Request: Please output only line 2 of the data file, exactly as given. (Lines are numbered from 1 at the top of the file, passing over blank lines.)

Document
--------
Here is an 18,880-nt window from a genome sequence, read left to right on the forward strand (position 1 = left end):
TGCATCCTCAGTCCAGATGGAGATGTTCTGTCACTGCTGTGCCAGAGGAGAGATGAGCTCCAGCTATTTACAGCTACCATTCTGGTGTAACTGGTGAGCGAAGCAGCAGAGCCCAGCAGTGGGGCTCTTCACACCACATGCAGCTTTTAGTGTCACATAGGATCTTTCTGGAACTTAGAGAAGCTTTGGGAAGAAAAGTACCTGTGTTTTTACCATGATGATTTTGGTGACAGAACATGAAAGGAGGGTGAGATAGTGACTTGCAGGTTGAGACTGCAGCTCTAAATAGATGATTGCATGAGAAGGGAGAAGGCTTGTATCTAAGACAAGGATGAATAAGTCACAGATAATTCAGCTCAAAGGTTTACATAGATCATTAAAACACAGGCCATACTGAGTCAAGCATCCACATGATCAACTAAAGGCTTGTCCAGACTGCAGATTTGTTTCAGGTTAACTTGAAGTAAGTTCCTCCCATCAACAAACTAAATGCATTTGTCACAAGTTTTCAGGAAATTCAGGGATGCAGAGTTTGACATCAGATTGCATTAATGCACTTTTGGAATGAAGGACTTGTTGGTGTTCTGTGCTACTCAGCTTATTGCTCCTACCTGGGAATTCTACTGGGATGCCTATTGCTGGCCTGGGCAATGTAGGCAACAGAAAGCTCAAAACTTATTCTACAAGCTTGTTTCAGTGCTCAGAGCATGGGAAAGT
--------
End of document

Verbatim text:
TGCATCCTCAGTCCAGATGGAGATGTTCTGTCACTGCTGTGCCAGAGGAGAGATGAGCTCCAGCTATTTACAGCTACCATTCTGGTGTAACTGGTGAGCGAAGCAGCAGAGCCCAGCAGTGGGGCTCTTCACACCACATGCAGCTTTTAGTGTCACATAGGATCTTTCTGGAACTTAGAGAAGCTTTGGGAAGAAAAGTACCTGTGTTTTTACCATGATGATTTTGGTGACAGAACATGAAAGGAGGGTGAGATAGTGACTTGCAGGTTGAGACTGCAGCTCTAAATAGATGATTGCATGAGAAGGGAGAAGGCTTGTATCTAAGACAAGGATGAATAAGTCACAGATAATTCAGCTCAAAGGTTTACATAGATCATTAAAACACAGGCCATACTGAGTCAAGCATCCACATGATCAACTAAAGGCTTGTCCAGACTGCAGATTTGTTTCAGGTTAACTTGAAGTAAGTTCCTCCCATCAACAAACTAAATGCATTTGTCACAAGTTTTCAGGAAATTCAGGGATGCAGAGTTTGACATCAGATTGCATTAATGCACTTTTGGAATGAAGGACTTGTTGGTGTTCTGTGCTACTCAGCTTATTGCTCCTACCTGGGAATTCTACTGGGATGCCTATTGCTGGCCTGGGCAATGTAGGCAACAGAAAGCTCAAAACTTATTCTACAAGCTTGTTTCAGTGCTCAGAGCATGGGAAAGT